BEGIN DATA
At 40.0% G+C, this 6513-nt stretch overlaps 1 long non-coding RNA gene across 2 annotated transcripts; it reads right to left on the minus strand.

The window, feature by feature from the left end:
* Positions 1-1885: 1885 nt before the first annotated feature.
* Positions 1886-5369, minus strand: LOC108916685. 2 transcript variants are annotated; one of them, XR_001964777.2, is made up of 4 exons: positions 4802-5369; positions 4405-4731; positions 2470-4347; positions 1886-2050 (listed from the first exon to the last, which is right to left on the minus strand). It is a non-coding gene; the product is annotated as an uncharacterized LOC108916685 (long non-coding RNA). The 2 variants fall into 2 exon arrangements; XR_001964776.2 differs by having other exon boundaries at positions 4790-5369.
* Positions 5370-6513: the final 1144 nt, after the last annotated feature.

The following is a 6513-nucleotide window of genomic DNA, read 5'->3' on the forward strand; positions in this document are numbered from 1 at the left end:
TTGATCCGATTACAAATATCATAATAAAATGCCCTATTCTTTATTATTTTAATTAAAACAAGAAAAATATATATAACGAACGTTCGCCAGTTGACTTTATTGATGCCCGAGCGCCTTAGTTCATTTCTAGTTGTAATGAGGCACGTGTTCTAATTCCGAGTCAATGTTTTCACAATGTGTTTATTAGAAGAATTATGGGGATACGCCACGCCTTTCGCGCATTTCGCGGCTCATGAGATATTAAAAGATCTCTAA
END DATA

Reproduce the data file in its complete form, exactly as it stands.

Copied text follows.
At 40.0% G+C, this 6513-nt stretch overlaps 1 long non-coding RNA gene across 2 annotated transcripts; it reads right to left on the minus strand.

The window, feature by feature from the left end:
* Positions 1-1885: 1885 nt before the first annotated feature.
* Positions 1886-5369, minus strand: LOC108916685. 2 transcript variants are annotated; one of them, XR_001964777.2, is made up of 4 exons: positions 4802-5369; positions 4405-4731; positions 2470-4347; positions 1886-2050 (listed from the first exon to the last, which is right to left on the minus strand). It is a non-coding gene; the product is annotated as an uncharacterized LOC108916685 (long non-coding RNA). The 2 variants fall into 2 exon arrangements; XR_001964776.2 differs by having other exon boundaries at positions 4790-5369.
* Positions 5370-6513: the final 1144 nt, after the last annotated feature.

The following is a 6513-nucleotide window of genomic DNA, read 5'->3' on the forward strand; positions in this document are numbered from 1 at the left end:
TTGATCCGATTACAAATATCATAATAAAATGCCCTATTCTTTATTATTTTAATTAAAACAAGAAAAATATATATAACGAACGTTCGCCAGTTGACTTTATTGATGCCCGAGCGCCTTAGTTCATTTCTAGTTGTAATGAGGCACGTGTTCTAATTCCGAGTCAATGTTTTCACAATGTGTTTATTAGAAGAATTATGGGGATACGCCACGCCTTTCGCGCATTTCGCGGCTCATGAGATATTAAAAGATCTCTAA